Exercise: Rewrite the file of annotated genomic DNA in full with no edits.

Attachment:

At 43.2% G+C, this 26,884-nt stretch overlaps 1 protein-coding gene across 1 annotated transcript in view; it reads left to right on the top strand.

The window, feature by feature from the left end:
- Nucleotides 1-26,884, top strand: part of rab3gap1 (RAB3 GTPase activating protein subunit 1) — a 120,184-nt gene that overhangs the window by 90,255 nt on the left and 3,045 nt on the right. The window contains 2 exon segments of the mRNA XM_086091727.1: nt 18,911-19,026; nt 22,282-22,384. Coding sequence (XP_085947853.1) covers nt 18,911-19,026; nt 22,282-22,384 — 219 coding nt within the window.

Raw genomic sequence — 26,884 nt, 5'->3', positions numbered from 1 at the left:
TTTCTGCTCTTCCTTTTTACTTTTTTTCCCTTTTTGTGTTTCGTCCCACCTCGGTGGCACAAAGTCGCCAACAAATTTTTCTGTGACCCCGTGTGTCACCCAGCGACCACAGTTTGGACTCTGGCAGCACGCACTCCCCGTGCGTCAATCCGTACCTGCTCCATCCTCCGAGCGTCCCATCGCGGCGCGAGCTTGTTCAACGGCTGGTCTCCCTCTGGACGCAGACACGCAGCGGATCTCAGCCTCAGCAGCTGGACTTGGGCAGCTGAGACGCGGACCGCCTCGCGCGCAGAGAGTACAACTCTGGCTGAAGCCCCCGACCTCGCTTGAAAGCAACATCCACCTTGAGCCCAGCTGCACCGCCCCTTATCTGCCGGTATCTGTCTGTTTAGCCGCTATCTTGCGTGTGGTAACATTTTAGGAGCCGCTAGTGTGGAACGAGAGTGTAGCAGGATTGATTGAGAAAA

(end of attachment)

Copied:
At 43.2% G+C, this 26,884-nt stretch overlaps 1 protein-coding gene across 1 annotated transcript in view; it reads left to right on the top strand.

The window, feature by feature from the left end:
- Nucleotides 1-26,884, top strand: part of rab3gap1 (RAB3 GTPase activating protein subunit 1) — a 120,184-nt gene that overhangs the window by 90,255 nt on the left and 3,045 nt on the right. The window contains 2 exon segments of the mRNA XM_086091727.1: nt 18,911-19,026; nt 22,282-22,384. Coding sequence (XP_085947853.1) covers nt 18,911-19,026; nt 22,282-22,384 — 219 coding nt within the window.

Raw genomic sequence — 26,884 nt, 5'->3', positions numbered from 1 at the left:
TTTCTGCTCTTCCTTTTTACTTTTTTTCCCTTTTTGTGTTTCGTCCCACCTCGGTGGCACAAAGTCGCCAACAAATTTTTCTGTGACCCCGTGTGTCACCCAGCGACCACAGTTTGGACTCTGGCAGCACGCACTCCCCGTGCGTCAATCCGTACCTGCTCCATCCTCCGAGCGTCCCATCGCGGCGCGAGCTTGTTCAACGGCTGGTCTCCCTCTGGACGCAGACACGCAGCGGATCTCAGCCTCAGCAGCTGGACTTGGGCAGCTGAGACGCGGACCGCCTCGCGCGCAGAGAGTACAACTCTGGCTGAAGCCCCCGACCTCGCTTGAAAGCAACATCCACCTTGAGCCCAGCTGCACCGCCCCTTATCTGCCGGTATCTGTCTGTTTAGCCGCTATCTTGCGTGTGGTAACATTTTAGGAGCCGCTAGTGTGGAACGAGAGTGTAGCAGGATTGATTGAGAAAA